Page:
In the classrooms of today you’ll find tables and chairs all lined up perfectly, with plenty of space for students to gather together and work on projects or discuss topics, but that’s not what Baby Boomers experienced as kids growing up in the 1950s and ’60s. And pens were certainly not around for some over-60s, with an inkwell instead used for taking notes and carrying out daily tasks.
Most old school desks included an inkwell which had to be refilled by a student who was given the special name of ink monitor. It was a highly prized job back in the day and came with the responsibility of carrying around a bottle and filling up the inkwells each morning before the rest of the students arrived.
The desks themselves differed between schools, but generally they were wooden in a kind of block style. They were solid and extremely heavy, so couldn’t be moved around easily – plus there was no swinging back on the chairs like kids do nowadays. There was also a special compartment under the lid which could be used to store books, papers and lunch. And of course, a pencil/pen slot carved along the front edge of the top and a small hole in the front right corner that was used to hold an inkwell.
Though a handy place to store the ink, it was often used as a nasty trick, with some kids dipping the hair of the person in front – most likely a girl with plaits – into the ink. Though funny to the person doing it to begin with, it usually ended in some harsh punishment from the teacher or principal, most likely a slap on the hand with a cane.
Others would remember carving their name into the top of the desk, or drawing pictures on the inside of the lid where the teachers couldn’t see. Now those old school desks are considered treasures, with some choosing to restore them and place in their homes. While others keep them in the original condition and use them as a way to share stories with the grandkids about how things have changed over the years.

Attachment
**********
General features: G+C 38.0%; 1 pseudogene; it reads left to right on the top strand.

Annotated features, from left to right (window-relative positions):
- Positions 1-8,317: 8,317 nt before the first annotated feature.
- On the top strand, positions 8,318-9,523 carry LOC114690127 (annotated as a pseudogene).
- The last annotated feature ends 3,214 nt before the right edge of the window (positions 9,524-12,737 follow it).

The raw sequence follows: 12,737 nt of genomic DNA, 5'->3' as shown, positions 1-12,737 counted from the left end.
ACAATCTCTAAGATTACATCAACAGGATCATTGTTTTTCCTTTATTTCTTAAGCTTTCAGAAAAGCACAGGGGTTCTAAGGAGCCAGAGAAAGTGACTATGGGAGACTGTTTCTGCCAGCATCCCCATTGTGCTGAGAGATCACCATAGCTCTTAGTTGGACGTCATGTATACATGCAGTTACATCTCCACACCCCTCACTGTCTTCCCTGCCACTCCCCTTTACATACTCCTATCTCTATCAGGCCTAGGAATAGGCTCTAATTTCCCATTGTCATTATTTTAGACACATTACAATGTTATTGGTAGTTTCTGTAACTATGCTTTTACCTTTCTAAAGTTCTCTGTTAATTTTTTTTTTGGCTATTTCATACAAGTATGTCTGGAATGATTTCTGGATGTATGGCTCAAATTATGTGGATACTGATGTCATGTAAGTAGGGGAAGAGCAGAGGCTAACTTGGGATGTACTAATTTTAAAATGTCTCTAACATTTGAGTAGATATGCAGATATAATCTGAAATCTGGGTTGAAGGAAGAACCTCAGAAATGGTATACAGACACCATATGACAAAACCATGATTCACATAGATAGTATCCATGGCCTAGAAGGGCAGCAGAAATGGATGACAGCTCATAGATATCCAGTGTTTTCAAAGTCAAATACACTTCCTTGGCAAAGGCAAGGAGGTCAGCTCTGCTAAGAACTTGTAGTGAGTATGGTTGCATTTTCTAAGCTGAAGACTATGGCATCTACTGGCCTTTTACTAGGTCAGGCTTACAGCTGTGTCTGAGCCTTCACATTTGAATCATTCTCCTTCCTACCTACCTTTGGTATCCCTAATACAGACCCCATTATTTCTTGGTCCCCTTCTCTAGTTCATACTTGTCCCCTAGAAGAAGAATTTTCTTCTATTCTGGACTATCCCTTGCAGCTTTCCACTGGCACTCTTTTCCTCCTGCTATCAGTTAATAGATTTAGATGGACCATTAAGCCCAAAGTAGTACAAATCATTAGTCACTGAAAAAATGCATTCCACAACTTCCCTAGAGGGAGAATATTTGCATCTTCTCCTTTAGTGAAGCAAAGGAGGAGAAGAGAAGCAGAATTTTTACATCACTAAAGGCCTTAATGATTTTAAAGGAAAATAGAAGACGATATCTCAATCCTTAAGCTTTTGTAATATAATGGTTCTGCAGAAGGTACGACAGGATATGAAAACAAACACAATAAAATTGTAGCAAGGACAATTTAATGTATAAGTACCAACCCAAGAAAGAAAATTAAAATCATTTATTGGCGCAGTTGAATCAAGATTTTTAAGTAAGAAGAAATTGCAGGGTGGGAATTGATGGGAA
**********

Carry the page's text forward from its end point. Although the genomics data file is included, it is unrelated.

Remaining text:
Over the years since the old school desks were replaced with more modern versions around the country, Baby Boomers have taken to social media to share their memories of their childhood days in the classroom. “Our desks had the long seats that fell back,” Maria Denis Allenden wrote on Facebook group ‘Adelaide Remember When’.
“The whole table and seat were attached on the floor if my memory serves me correctly. We had a shelf under the table top where we kept our books! I remember getting out of composition classes by spilling ink on my dress. Of course, it had to be washed out immediately.”
“Apparently one of things we had to do at the end of the year was to apply wax so when the cleaners came in during the holidays they were ready to be buffed,” Christine Hobbs said. “But, I’m sure my husband told me that he recalls having to sand his before waxing. So, maybe it was to get rid of the inscribed initials.”
While Gaynor Harrison added: “I can remember sitting in these desks when I first started school. I don’t think that inkwells were still being used. I only know that I got excited about having a nice sharpened pencil and the following year progressing to biro … woohoo!” And Julia Loryman said: “It was a great moment when you went from pencil to a pen all with a nib and you had to learn how to use the ink without making too much mess.”
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